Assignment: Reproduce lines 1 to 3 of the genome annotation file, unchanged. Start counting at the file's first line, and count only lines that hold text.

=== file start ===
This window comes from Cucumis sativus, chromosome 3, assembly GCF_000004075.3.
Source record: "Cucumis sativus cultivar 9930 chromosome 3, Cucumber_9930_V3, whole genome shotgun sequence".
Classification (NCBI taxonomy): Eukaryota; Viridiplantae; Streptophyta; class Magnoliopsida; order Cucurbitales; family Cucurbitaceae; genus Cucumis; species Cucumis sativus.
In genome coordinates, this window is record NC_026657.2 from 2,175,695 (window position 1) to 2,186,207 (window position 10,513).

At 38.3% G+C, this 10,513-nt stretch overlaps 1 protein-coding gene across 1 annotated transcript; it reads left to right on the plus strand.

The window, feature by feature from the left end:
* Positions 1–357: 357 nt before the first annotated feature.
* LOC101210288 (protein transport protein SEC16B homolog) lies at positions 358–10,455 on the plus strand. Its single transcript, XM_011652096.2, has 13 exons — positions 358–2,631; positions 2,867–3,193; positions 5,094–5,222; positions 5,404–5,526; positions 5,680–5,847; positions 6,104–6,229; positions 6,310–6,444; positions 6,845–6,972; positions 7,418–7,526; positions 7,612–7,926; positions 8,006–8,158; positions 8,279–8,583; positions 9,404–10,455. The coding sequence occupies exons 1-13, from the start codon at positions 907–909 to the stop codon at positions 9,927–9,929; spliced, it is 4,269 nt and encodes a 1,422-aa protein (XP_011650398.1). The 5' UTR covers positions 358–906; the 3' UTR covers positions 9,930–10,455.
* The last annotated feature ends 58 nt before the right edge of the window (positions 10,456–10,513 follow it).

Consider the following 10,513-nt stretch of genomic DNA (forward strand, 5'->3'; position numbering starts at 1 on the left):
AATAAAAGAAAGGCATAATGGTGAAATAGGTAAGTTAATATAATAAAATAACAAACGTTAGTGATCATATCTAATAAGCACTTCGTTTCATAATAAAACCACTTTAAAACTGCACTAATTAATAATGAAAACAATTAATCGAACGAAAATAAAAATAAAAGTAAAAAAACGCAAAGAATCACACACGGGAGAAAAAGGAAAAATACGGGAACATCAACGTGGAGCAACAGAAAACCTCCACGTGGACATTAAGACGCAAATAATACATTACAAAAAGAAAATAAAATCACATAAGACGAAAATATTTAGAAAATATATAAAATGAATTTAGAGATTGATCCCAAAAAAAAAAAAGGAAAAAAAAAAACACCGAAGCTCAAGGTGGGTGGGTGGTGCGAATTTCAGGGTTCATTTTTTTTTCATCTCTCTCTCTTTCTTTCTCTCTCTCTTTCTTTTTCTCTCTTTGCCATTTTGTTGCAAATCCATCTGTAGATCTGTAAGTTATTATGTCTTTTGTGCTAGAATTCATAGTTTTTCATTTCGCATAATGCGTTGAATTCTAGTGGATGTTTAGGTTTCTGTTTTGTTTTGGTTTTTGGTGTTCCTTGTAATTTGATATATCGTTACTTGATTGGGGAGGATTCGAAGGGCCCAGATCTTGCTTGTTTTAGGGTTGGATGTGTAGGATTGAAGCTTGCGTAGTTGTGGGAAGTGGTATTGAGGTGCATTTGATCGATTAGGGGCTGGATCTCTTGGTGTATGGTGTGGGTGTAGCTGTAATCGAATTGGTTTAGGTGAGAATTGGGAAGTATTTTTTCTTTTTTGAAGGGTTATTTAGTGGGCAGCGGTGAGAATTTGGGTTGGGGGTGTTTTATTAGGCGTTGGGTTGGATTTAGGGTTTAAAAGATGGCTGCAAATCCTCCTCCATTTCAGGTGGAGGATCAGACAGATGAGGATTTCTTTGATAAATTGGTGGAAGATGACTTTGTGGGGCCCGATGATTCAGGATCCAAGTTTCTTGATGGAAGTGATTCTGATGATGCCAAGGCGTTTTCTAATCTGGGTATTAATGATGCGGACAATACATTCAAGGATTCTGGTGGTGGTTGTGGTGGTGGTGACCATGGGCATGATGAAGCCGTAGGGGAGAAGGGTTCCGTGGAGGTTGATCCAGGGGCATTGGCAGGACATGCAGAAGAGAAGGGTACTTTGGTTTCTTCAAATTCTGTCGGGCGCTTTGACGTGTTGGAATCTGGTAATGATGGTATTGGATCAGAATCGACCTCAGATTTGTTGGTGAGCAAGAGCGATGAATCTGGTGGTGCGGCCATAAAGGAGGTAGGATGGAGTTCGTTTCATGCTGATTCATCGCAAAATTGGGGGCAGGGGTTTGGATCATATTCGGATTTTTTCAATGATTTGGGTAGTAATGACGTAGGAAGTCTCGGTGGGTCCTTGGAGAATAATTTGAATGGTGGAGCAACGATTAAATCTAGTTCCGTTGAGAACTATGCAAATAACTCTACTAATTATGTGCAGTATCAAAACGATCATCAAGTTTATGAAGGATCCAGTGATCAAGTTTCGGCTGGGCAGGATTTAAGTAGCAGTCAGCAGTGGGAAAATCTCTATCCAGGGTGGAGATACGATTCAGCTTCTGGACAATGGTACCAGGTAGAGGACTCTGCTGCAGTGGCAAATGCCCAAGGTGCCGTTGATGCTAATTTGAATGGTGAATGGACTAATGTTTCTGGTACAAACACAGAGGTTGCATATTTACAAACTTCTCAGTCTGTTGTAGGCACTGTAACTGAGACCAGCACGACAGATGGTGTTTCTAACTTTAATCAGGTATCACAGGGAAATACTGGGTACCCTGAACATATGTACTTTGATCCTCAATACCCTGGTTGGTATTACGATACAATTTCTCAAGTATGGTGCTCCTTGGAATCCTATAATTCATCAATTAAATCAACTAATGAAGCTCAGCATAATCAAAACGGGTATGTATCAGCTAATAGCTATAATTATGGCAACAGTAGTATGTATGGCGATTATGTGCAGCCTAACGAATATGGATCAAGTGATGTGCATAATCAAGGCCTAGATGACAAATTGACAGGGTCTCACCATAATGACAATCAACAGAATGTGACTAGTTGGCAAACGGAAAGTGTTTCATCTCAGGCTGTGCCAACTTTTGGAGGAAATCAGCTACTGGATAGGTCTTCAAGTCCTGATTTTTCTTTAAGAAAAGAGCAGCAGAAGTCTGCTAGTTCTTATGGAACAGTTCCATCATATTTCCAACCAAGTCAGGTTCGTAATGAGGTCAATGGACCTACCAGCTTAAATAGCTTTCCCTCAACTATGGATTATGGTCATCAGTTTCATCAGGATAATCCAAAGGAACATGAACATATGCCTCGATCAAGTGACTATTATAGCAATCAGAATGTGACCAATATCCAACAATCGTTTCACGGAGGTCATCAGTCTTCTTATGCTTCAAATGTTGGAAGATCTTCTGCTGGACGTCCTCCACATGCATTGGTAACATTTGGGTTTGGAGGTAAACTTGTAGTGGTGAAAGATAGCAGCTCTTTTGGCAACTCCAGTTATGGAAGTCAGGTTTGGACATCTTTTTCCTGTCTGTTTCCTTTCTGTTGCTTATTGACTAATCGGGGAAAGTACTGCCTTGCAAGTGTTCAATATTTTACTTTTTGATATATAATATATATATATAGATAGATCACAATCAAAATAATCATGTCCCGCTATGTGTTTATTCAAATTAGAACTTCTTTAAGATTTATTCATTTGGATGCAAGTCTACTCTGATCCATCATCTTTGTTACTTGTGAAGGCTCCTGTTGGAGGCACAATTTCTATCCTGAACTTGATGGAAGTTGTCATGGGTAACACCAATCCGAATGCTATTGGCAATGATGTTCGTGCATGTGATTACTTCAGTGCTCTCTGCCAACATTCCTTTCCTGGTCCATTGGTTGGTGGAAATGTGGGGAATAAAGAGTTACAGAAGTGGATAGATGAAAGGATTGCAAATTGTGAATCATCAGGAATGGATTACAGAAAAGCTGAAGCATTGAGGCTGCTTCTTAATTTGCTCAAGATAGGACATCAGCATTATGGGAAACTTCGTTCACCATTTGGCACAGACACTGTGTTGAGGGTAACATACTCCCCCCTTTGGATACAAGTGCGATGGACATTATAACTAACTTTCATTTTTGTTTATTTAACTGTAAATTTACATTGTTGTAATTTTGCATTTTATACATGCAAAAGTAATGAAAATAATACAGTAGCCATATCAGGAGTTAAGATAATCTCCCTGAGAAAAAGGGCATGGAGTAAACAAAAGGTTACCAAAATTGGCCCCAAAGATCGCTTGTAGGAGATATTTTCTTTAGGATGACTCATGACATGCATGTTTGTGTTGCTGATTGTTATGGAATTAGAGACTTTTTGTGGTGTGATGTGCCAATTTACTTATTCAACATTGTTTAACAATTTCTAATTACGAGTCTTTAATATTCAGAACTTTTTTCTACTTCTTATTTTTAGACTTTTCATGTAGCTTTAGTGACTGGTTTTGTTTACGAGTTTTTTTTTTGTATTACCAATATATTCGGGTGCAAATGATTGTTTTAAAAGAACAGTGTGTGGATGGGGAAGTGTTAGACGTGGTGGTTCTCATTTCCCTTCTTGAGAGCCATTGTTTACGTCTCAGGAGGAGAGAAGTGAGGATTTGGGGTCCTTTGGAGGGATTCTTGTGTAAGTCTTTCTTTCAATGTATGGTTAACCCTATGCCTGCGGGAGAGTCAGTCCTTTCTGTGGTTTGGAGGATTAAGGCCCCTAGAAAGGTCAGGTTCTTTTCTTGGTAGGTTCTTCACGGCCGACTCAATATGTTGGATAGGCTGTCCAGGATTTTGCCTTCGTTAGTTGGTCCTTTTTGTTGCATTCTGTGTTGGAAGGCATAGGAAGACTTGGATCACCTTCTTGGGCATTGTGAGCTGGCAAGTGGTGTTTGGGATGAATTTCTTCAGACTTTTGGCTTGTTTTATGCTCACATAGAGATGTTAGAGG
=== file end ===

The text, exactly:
This window comes from Cucumis sativus, chromosome 3, assembly GCF_000004075.3.
Source record: "Cucumis sativus cultivar 9930 chromosome 3, Cucumber_9930_V3, whole genome shotgun sequence".
Classification (NCBI taxonomy): Eukaryota; Viridiplantae; Streptophyta; class Magnoliopsida; order Cucurbitales; family Cucurbitaceae; genus Cucumis; species Cucumis sativus.